Based on an article by Peter Brusse in the Amsterdam "Volkskrant"; see also Clowes IV, pp 407-412.
Exactly two hundred years ago one of the bloodiest wars on Dutch
soil took place in northern North Holland (the peninsula between
the North Sea and the then Zuider Zee, now IJsselmeer). Although
80,000 soldiers took part in this campaign, involving an
Anglo-Russian invading force and Dutch-French defenders, it has
never received a prominent place in Dutch history books, perhaps
because later authorities preferred to forget that the support of
the local population for Stadhouder William V, who had fled from
the French, and his English supporters was less enthusiastic that
had initially been hoped.
The French had forbidden the puppet Dutch ("Batavian")
republic to trade with Britain, and the Dutch economy had
suffered greatly. The British thought to exploit this situation
to restore the pro-British William to the Dutch throne. On 27
August 1799 a British fleet appeared off Den Helder, and within
three hours 7,000 men were on the beach near the town; only 20
men being lost by drowning. The Batavian general Daendels was
taken by surprise and lost 1400 men and narrowly escaped with his
life when his horse was shot from under him. The Batavian
garrison of Den Helder spiked its guns and evacuated the town,
which although well protected on the seaward side, had minimal
defensive works on the landward side. The Batavian fleet, under
vice-admiral Storij, which had been in the Texel, withdrew to a
poorly defensible position in the Vlieter, a channel in the
Zuider Zee, and, also not having been effectively purged of
Orangist elements, surrendered without firing a shot.
Encouraged by events, the Stadhouders son, the later King William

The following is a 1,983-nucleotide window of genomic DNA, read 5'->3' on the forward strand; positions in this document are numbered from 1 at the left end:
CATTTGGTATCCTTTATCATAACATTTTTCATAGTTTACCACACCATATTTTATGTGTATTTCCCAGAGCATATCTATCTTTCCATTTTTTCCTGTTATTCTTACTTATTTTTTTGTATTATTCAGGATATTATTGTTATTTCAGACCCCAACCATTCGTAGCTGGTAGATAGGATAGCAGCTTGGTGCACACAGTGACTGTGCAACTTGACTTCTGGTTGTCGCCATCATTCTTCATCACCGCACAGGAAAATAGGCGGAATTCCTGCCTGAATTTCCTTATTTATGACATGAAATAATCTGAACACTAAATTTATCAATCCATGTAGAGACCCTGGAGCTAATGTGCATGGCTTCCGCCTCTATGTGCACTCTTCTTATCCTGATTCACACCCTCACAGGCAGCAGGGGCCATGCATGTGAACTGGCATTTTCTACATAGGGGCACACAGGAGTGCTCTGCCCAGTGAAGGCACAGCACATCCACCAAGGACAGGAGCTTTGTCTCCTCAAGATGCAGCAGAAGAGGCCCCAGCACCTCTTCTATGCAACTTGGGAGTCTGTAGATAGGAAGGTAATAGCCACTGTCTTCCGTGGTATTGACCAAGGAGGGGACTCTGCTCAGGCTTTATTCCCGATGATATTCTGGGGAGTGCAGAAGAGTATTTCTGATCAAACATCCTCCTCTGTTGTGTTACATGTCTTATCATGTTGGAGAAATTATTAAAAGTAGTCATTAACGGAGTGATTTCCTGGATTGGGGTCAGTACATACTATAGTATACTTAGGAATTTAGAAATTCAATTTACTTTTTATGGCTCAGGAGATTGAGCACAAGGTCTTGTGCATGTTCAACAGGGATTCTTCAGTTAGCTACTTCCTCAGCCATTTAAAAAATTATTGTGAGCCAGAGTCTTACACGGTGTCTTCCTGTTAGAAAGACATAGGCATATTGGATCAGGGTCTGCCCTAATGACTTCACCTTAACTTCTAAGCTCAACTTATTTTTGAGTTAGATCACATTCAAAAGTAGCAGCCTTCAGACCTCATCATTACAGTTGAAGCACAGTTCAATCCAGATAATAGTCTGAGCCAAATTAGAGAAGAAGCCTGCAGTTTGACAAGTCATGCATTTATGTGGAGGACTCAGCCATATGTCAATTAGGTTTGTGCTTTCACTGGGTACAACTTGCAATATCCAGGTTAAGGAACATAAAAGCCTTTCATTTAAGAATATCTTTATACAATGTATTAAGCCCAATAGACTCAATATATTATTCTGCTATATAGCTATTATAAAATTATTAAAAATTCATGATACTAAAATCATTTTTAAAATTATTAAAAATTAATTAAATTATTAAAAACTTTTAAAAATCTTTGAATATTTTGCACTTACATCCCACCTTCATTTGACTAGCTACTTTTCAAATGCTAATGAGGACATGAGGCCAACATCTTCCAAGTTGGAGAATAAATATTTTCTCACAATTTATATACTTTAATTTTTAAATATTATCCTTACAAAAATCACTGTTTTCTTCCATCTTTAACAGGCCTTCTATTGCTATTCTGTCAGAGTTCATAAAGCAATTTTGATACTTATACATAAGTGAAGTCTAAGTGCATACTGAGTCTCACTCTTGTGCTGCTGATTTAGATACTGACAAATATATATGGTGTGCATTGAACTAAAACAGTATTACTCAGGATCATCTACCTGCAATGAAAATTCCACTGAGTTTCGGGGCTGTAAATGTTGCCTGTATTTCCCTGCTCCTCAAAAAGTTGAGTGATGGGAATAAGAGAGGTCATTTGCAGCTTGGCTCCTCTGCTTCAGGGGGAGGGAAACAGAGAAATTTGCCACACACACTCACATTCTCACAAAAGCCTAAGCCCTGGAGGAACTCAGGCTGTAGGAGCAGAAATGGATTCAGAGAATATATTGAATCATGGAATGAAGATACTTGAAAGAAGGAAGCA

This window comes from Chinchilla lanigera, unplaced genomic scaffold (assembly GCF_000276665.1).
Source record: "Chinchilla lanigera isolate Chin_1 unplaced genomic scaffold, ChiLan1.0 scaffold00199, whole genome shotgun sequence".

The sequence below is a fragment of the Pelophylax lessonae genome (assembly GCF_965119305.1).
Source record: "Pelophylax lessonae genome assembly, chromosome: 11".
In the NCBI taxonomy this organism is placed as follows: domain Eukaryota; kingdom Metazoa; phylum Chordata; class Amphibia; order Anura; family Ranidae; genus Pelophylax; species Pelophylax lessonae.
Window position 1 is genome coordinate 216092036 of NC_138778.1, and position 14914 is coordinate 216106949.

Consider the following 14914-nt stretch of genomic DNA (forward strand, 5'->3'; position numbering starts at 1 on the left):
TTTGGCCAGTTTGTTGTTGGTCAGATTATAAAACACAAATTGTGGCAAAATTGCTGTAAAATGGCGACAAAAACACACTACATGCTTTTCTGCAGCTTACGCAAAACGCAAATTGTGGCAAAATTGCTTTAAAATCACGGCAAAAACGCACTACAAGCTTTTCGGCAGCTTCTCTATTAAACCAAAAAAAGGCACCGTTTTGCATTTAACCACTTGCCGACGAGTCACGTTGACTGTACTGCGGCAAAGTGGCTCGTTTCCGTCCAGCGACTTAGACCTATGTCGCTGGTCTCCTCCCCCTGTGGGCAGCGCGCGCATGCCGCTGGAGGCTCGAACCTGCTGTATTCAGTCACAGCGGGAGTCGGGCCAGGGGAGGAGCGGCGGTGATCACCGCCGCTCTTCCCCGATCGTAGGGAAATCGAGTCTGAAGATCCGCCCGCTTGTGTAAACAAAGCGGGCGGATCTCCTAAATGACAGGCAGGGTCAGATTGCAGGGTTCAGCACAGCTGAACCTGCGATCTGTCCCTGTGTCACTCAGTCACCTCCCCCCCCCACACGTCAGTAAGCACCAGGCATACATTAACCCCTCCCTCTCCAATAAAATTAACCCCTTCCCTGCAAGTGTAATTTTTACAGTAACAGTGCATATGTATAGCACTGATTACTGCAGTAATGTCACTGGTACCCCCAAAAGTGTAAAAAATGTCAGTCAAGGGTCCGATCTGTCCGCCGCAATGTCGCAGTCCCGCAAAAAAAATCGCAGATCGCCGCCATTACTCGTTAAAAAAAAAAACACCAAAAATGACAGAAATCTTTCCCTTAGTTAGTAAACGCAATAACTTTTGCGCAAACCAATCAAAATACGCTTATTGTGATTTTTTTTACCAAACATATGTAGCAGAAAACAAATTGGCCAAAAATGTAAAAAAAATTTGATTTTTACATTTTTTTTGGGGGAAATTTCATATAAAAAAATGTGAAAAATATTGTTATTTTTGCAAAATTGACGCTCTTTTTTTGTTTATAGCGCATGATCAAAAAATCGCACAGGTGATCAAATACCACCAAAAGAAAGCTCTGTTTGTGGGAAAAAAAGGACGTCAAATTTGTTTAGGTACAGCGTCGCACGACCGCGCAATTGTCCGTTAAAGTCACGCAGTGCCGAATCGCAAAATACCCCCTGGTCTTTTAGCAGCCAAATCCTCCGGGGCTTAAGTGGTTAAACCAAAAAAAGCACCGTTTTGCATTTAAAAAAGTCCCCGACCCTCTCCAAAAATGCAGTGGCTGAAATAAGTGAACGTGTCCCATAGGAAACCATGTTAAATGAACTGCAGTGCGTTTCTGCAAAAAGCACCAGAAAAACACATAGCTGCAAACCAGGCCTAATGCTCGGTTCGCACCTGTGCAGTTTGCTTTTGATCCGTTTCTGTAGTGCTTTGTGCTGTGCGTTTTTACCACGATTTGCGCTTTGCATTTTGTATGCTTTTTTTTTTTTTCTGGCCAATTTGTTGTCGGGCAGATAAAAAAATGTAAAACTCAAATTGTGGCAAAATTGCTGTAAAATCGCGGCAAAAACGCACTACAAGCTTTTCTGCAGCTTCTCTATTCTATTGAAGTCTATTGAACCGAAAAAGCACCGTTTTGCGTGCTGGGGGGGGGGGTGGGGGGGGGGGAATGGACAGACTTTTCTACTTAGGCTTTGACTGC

I, joined the British forces to further stimulate local support.
This proved to be sadly lacking and provisioning of the troops
became difficult. On 13 September the Russian troops arrived.
Although the invading forces now stood at 35,000, the Russians
were exhausted and underfed after the long sea journey.
On 19 September the Russians took the offensive, earlier that
agreed with the British, and travelled south along the coast,
eventually reaching the town of Bergen in an exhausted state.
After plundering the place, they were unable to resist a French
counterattack and lost 1500 dead.
Two weeks later the English attacked. The French abandoned
Alkmaar and on 6 October the crown prince celebrated, somewhat
prematurely, the restoration of Orange rule in the church there.
A service of thanksgiving by the British commander, the Duke of
York, later that day was cancelled at the last moment when the
Duke had to depart for Castricum where a battle was developing.
That town passed from British-Russian to Batavian-French hands
several times until the former finally fled, losing 2536 men and
11 guns; the Batavian-French losses stood at 1382.
The battle of Castricum persuaded the Duke that his position was
untenable. After a chaotic retreat, in which two field hospitals
were "forgotten", he reached an agreement with the
French commander, Brune. The British and Russians were allowed to
withdraw, without paying reparations, and retaining captured
bounty. As thanks, Brune received a number of magnificent horses
from the Duke. By 19 November all the British and Russian troops
had been embarked and the whole unhappy episode was over.